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Momma Say it Ain’t So! Kodachrome Discontinued After 74 Years

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35mm Kodakchrome 64 – the last ISO/size of Kodachrome film – available while supplies last.

35mm Kodakchrome 64 – the last ISO/size of Kodachrome film – available while supplies last.


By Diane Berkenfeld

Kodachrome film, beloved by pro and enthusiast photographers alike, was the first commercially successful color film for Eastman Kodak, (www.kodak.com) introduced in 1935. It will just slide into its 75th anniversary by the time the last of the rolls are sent for processing. [no pun intended]

Kodachrome is a unique emulsion, technically a B&W film until the Cyan, Magenta and Yellow dyes are introduced during the development process. 

On June 22, 2009 Eastman Kodak announced it would retire the film. Kodak estimates that current supplies of Kodachrome film will last until early this fall at the current sales pace. If the many Kodachrome devotees purchase large amounts of film, the available inventory may disappear sooner.

What was once the most popular and successful film for Kodak now represents “just a fraction of one percent of the company’s total sales of still-picture films” the company reports.

During its heyday, Kodachrome filled a special niche in the imaging world. Photographers and magazines alike revered the film—for the fine detail it offered with no visible grain. It was used to capture some of the best-known photographs in history, while also being the film of choice for family slide shows of the Baby Boomer generation.

Kodachrome was immortalized not only in the millions of photographs captured on the film, but through song as well. Singer/musician Paul Simon immortalized the film in his 1973 hit “Kodachrome”. [See Lyrics Below] Simon sang the praises of the film’s unique, brilliant colors.  There’s even a park in Utah named after the iconic film: Kodachrome Basin State Park (http://stateparks.utah.gov/stateparks/parks/kodachrome) was given its name by the leaders of a National Geographic expedition in 1948 who used the then relatively new film.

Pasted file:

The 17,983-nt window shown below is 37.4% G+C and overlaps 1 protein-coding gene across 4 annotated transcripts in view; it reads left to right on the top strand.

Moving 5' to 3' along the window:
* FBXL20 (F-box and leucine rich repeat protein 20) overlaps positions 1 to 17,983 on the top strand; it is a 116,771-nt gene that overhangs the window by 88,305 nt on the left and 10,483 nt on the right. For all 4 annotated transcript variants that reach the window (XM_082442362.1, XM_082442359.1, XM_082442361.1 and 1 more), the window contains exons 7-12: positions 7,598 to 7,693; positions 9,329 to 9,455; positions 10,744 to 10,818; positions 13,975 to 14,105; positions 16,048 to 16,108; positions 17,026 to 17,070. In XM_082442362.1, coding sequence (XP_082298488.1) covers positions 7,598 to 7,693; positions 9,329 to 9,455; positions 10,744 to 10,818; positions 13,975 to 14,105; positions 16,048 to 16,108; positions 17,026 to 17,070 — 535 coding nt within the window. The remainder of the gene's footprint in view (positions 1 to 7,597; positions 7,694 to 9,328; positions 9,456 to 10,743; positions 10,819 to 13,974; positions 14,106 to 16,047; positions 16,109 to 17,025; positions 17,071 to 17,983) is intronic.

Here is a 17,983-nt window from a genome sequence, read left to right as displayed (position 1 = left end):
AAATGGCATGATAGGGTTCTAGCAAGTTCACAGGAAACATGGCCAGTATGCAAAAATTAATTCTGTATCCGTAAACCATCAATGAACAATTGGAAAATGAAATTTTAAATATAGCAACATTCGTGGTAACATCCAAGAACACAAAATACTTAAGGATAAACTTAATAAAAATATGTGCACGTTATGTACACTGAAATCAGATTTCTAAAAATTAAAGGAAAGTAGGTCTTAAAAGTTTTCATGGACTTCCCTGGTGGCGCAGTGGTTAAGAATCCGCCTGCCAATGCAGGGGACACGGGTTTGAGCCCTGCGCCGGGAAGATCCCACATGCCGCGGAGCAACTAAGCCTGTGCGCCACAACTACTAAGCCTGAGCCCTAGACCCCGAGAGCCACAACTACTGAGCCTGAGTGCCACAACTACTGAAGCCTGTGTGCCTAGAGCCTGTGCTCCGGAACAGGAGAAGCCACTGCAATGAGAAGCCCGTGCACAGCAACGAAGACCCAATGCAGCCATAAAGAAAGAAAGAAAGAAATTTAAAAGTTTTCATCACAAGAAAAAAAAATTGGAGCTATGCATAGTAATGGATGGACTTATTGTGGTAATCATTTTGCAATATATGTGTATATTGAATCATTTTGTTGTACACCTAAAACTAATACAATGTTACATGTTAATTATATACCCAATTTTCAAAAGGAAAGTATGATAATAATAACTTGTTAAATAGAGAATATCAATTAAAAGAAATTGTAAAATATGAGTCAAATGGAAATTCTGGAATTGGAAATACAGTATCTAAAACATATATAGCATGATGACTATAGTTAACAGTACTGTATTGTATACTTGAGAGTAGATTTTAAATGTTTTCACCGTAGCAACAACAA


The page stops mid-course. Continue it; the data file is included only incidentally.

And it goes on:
“Kodachrome film was probably the finest film ever produced. It was used by every major photographer over the past 70 years; and has enjoyed a cult-like following amongst consumers,” says Jonathan Sweetwood, chairman of the board/CFO, Unique Photo (www.uniquephoto.com). 

According to Patrick DelliBovi, senior VP of Sales and Marketing for Freestyle Photographic (www.freestylephoto.biz), “Twenty-three years ago, Kodachrome was a key product that we sold. Other films made up a small portion of our sales.”

“Kodachrome film is an iconic product and a testament to Kodak’s long and continuing leadership in imaging technology,” said Mary Jane Hellyar, president of Kodak’s Film, Photofinishing and Entertainment Group. “It was certainly a difficult decision to retire it, given its rich history,” she added.

History alone does not bring in the profits needed to keep any film emulsion, or photographic or other product for that matter, in production. As photographers over the past decade migrated to digital, film use declined. Kodak remains committed to providing both film and digital products to meet the needs of photographers, According to the press release sent out on June 22, while Kodak now derives about 70% of its revenues from commercial and consumer digital businesses, it is the global leader in the film business. Kodachrome is simply no longer financially viable for the company to produce.

For all of its magic, Kodachrome is a complex film to manufacture and an even more complex film to process. Unique Photo’s Sweetwood notes, “The emulsion for this film was essentially mixed by hand by a group of highly experienced chemists.  As they have retired, the difficulty of manufacturing this product is compounded.”

Freestyle Photographic’s Eric Joseph, VP of Merchandising, explains, “Film doesn’t start out the manufacturing process at the width of a roll of film. [Large] master rolls are made, and coated. Production lines are then run as needed.” The film is most likely not produced on a daily basis. The equipment that Kodachrome is manufactured on probably sits idle for much of the year. Joseph adds, “You also have to do a full production run of the film every time, there’s no way for them to cut the recipe and make it in batches either.”

Then there’s the processing. Dwayne’s Photo (www.dwaynesphoto.com) in Parsons, Kansas is the only lab left in the world that processes Kodachrome. There were few labs dedicated to the complicated K-14 process that’s used for Kodachrome, even in the film’s heyday. It is suggested that only 36 labs processed the film during that time.